Expertise Management Ontology by example

Knowing-how knowledge (expertise, behavior and (non-)human activities) and worldviews of people acting in particular situations can be described and assessed with EMont. EMont consists of modeling elements, i.e., concepts and relations, which will be introduced shortly with the help of the fictitious and simplified situation of people counteracting a flooding disaster. In the section on applications, advanced modeling concepts are presented in the form of reusable patterns that can be adapted for modeling realistic situations.

The ontology is presented with the help of concept maps, a visual notation for relating concepts. As such, a concept map can be regarded as the visual counterpart of the fundamental semantic web proposition: subject → predicate → object (see as an example the Saint Nicolas and Black Peter concept map).

Capturing Activities with the PQR Formula

Human activity systems, as well as activities of other kinds of actors like machinery, can be modeled with help of the PQR formula. It concisely captures (human) activities executed to deal with particular circumstances which are motivated by the actors’ worldview. The formula is pivotal to EMont and originates from the Soft Systems Methodology. Applying the PQR formula touches upon the expertise or knowing-how knowledge of an expert. It shapes a root definition: a statement written in a few sentences capturing the essence of someone’s worldview. The PQR formula reads like a sentence: “Do P by a Q in order to achieve R”. The letters P, Q and R do not resemble anything, except for being subsequent letters in the alphabet. A specific meaning, however, is attached to these letters (see Table 1).

The PQR formula applied to the case of counteracting a disaster (see Figure below) looks like: “You can counteract the disaster (P—What) by, depending on the circumstances, fighting it (Q1—How) or evacuating (Q2—How) in order to save you and your relatives’ lives (R—Why)”.

Table 1. The meaning of P, Q and R of the PQR formula.

PQR Meaning
P What Activity What activity are we going to do, perform, execute or what process is going to happen?
Q How Sub-activity In what way are we going to do it?
R Why Goal What goal do we want to achieve?

The PQR formula is in EMont applied recursively in line with the recursive nature of patterns in the MPF. A How (Q) can be decomposed in more specific or diverse How’s (Q’s). To continue from the example in the figure below, the evacuation activity can be subdivided into evacuation by car (Q2,1) or by public transport (Q2,2). Hence, the evacuation activity (Q2) gets the status of a What activity (P2) for its constituents. The link between a How (Q) and a What (P) is established with the “part of” relation. Just like activities, goals can be decomposed into sub-goals as well.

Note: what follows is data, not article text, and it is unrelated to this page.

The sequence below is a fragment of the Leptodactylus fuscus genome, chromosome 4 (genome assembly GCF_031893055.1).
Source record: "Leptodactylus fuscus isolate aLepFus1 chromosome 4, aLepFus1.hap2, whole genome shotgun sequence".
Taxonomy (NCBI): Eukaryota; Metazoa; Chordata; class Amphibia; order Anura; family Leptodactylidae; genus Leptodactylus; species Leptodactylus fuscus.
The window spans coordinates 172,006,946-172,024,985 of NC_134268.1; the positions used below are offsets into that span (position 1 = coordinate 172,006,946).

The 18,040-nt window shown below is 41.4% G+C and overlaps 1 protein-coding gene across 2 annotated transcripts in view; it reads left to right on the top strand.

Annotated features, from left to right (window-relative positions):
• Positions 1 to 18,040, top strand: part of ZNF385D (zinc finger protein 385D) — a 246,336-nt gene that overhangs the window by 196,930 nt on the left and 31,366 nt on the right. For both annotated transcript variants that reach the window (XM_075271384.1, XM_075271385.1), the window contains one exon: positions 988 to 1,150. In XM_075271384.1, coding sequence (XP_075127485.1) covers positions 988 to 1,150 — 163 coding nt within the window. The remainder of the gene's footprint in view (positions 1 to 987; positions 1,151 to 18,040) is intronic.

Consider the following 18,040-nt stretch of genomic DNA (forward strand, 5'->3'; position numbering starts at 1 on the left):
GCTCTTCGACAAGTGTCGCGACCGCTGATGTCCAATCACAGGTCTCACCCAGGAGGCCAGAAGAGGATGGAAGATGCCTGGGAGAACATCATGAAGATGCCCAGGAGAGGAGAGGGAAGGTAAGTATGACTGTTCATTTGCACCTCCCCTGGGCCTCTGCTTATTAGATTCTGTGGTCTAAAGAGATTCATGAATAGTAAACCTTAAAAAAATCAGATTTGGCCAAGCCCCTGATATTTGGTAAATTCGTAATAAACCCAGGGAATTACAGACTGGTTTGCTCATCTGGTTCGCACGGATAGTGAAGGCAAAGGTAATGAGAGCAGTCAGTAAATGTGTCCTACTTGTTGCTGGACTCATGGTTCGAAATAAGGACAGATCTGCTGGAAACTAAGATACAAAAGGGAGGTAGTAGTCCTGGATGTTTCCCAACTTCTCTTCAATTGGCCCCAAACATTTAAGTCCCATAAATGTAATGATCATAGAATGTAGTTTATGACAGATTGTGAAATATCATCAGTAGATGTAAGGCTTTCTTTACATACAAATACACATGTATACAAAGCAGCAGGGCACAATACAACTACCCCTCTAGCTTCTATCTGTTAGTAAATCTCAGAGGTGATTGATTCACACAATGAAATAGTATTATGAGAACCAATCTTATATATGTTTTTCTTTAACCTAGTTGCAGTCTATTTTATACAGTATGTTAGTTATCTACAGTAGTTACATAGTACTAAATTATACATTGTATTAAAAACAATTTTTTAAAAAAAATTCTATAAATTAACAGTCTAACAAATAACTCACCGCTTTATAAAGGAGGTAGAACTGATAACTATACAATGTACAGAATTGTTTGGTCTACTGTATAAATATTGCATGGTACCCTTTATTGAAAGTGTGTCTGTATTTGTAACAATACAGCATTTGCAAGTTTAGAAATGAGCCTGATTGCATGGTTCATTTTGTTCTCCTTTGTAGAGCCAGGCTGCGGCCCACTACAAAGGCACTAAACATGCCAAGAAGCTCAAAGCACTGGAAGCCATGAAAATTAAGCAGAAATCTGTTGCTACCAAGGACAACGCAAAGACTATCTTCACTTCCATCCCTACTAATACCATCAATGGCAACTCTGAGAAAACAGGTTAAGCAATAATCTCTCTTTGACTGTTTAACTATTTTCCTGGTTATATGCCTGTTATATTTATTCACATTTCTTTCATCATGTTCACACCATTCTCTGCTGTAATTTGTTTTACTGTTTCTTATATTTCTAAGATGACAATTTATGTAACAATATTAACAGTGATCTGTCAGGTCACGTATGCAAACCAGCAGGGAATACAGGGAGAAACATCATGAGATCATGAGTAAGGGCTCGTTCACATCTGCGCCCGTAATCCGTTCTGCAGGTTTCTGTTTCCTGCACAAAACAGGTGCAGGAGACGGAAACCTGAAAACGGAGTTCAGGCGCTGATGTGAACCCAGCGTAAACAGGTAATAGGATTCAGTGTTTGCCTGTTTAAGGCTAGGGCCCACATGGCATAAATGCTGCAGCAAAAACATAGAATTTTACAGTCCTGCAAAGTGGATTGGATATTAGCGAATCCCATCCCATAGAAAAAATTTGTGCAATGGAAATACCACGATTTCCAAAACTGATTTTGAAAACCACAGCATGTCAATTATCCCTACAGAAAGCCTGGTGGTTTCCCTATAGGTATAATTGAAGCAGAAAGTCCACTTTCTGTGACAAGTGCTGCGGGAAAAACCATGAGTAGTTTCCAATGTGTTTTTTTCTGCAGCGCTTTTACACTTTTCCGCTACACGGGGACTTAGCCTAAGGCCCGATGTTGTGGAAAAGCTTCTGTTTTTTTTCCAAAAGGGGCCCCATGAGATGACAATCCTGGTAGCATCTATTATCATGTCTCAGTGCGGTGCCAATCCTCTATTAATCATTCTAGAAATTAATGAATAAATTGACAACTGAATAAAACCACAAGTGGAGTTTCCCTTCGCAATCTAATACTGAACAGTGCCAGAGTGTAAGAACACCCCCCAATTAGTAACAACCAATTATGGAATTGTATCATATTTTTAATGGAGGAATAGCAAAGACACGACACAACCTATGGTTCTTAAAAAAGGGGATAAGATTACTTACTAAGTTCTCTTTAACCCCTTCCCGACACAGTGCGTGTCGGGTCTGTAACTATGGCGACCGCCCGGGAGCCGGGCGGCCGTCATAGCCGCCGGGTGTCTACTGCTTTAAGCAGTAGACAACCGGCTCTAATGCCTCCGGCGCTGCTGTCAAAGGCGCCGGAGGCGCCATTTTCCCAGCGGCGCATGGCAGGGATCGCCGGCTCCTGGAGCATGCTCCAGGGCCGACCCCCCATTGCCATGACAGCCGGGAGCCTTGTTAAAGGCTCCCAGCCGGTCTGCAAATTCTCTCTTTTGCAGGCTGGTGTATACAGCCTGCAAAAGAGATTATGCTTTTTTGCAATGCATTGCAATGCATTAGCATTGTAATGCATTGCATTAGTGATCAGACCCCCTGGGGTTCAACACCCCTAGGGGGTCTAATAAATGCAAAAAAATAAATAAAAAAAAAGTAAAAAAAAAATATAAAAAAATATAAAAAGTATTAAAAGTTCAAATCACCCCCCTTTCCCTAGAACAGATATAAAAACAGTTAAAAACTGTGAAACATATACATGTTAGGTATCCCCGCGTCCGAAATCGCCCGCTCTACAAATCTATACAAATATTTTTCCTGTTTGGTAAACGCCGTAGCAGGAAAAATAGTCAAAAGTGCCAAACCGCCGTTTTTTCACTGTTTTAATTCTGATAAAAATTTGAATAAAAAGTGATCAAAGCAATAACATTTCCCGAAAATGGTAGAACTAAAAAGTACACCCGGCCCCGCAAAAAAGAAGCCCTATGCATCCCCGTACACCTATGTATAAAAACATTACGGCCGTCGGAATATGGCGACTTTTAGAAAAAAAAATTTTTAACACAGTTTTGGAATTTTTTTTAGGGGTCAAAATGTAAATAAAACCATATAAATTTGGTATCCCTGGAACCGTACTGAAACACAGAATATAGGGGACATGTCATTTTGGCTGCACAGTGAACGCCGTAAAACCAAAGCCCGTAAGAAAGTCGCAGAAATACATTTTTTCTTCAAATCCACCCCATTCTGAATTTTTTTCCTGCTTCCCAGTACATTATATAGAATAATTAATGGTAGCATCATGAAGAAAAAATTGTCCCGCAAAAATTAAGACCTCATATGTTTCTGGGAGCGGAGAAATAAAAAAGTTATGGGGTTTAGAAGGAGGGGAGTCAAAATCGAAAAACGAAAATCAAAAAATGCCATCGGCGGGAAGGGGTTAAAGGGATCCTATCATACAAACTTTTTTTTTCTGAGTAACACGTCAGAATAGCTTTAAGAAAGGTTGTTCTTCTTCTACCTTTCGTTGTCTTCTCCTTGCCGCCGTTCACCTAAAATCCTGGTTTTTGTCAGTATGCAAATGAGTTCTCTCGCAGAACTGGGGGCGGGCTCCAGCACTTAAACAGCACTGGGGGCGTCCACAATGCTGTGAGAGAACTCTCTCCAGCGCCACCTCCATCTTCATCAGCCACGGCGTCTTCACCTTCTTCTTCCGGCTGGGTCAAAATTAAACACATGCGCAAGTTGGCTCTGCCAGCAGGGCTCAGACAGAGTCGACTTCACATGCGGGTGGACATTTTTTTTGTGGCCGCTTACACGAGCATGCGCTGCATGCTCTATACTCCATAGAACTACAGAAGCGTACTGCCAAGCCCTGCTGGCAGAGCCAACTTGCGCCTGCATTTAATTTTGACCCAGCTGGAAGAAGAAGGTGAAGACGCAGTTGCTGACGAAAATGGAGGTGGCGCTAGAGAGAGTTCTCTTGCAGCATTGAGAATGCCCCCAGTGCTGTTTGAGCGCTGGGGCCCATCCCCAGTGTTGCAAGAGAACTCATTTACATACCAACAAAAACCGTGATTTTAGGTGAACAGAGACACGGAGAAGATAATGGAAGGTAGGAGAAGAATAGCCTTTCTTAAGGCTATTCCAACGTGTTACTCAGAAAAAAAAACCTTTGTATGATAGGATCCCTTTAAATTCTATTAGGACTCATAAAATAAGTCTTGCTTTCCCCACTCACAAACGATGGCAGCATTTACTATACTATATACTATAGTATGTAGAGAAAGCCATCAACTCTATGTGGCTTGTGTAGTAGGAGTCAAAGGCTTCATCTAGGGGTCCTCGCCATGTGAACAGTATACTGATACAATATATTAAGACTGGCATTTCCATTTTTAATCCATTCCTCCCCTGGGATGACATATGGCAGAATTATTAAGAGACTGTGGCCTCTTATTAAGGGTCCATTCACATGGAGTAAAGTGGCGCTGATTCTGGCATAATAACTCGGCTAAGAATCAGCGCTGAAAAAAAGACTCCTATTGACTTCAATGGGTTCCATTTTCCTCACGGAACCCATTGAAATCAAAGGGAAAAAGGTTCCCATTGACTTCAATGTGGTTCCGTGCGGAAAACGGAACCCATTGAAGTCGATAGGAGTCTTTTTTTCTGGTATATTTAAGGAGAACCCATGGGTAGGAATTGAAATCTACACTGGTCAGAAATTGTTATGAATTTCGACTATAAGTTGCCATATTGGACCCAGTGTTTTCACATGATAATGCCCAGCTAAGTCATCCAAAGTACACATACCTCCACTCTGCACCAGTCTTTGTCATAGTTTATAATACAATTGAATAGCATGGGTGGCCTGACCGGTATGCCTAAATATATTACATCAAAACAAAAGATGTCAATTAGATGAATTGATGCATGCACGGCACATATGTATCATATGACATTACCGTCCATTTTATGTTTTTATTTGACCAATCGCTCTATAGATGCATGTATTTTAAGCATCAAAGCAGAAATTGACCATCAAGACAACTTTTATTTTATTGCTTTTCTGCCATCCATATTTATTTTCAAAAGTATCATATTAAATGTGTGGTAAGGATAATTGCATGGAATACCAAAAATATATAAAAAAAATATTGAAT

Figure 1: Example of applying the PQR-formula.

Generalizing from the example in this figure: by applying the PQR formula recursively, we can model an experts’ knowledge, that is, his behavioral patterns, at any desired level of detail. It should be noted that experts’ knowing-how knowledge is to a certain extent tacit knowledge, which is internalized and cannot be described in every detail. Nevertheless, experts can convey part of their expertise by pinpointing good practices and pitfalls. By making this explicit, we can assess whether the know-how of experts, i.e. , the way they achieve goals, cohere in order to make progress together in a problematic situation.

Activities in Contexts

A situation is comprised of several actors brought together to achieve goals. Rather than talking about actors, we prefer to model human behavior as roles. An actor is regarded as someone or something in the real world that can play one or more roles. It is also conceivable that a role is realized by more than one actor. With the concept of role we can abstract away from real world entities and make a situation more generally applicable.

Technically speaking, a situation and roles in a situation are both modeled with the unifying concept of context. The reason to unify these two concepts is that they are strongly related, or even stronger, they are actually the same when viewed from different perspectives. Take, for example, an organization, which can be seen as a role in particular situation together with other roles. But at the organization-level, the organization can be regarded as a situation that can be decomposed on its turn into roles such as departments and individual employees acting their parts.